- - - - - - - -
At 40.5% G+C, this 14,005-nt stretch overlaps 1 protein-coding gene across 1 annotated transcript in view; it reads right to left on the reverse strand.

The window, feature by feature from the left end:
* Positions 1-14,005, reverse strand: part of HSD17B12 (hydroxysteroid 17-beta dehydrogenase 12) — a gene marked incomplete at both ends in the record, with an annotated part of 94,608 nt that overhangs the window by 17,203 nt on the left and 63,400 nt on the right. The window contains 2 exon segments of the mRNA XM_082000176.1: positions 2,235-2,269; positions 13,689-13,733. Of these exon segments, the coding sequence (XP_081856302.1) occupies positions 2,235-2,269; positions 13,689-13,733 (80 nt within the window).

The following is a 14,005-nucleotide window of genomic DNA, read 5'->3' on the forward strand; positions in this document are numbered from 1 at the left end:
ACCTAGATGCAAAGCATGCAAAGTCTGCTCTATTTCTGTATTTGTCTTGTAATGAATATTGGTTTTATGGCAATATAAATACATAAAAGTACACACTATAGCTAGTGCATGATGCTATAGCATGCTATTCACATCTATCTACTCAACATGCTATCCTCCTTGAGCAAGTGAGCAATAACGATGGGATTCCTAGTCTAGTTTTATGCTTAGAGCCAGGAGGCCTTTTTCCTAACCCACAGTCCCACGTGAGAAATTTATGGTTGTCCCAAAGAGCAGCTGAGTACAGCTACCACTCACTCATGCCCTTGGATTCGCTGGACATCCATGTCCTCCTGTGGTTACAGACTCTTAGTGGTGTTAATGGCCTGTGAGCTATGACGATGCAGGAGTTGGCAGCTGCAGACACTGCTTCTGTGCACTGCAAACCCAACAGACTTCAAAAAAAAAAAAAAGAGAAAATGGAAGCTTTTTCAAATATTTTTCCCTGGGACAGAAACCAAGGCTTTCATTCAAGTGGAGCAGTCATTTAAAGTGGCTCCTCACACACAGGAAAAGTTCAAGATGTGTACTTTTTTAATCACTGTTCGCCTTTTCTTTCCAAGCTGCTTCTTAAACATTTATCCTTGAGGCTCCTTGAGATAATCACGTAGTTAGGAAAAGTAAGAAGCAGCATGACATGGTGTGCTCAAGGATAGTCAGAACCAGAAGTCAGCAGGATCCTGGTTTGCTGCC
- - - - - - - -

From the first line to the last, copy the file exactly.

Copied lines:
At 40.5% G+C, this 14,005-nt stretch overlaps 1 protein-coding gene across 1 annotated transcript in view; it reads right to left on the reverse strand.

The window, feature by feature from the left end:
* Positions 1-14,005, reverse strand: part of HSD17B12 (hydroxysteroid 17-beta dehydrogenase 12) — a gene marked incomplete at both ends in the record, with an annotated part of 94,608 nt that overhangs the window by 17,203 nt on the left and 63,400 nt on the right. The window contains 2 exon segments of the mRNA XM_082000176.1: positions 2,235-2,269; positions 13,689-13,733. Of these exon segments, the coding sequence (XP_081856302.1) occupies positions 2,235-2,269; positions 13,689-13,733 (80 nt within the window).

The following is a 14,005-nucleotide window of genomic DNA, read 5'->3' on the forward strand; positions in this document are numbered from 1 at the left end:
ACCTAGATGCAAAGCATGCAAAGTCTGCTCTATTTCTGTATTTGTCTTGTAATGAATATTGGTTTTATGGCAATATAAATACATAAAAGTACACACTATAGCTAGTGCATGATGCTATAGCATGCTATTCACATCTATCTACTCAACATGCTATCCTCCTTGAGCAAGTGAGCAATAACGATGGGATTCCTAGTCTAGTTTTATGCTTAGAGCCAGGAGGCCTTTTTCCTAACCCACAGTCCCACGTGAGAAATTTATGGTTGTCCCAAAGAGCAGCTGAGTACAGCTACCACTCACTCATGCCCTTGGATTCGCTGGACATCCATGTCCTCCTGTGGTTACAGACTCTTAGTGGTGTTAATGGCCTGTGAGCTATGACGATGCAGGAGTTGGCAGCTGCAGACACTGCTTCTGTGCACTGCAAACCCAACAGACTTCAAAAAAAAAAAAAAGAGAAAATGGAAGCTTTTTCAAATATTTTTCCCTGGGACAGAAACCAAGGCTTTCATTCAAGTGGAGCAGTCATTTAAAGTGGCTCCTCACACACAGGAAAAGTTCAAGATGTGTACTTTTTTAATCACTGTTCGCCTTTTCTTTCCAAGCTGCTTCTTAAACATTTATCCTTGAGGCTCCTTGAGATAATCACGTAGTTAGGAAAAGTAAGAAGCAGCATGACATGGTGTGCTCAAGGATAGTCAGAACCAGAAGTCAGCAGGATCCTGGTTTGCTGCC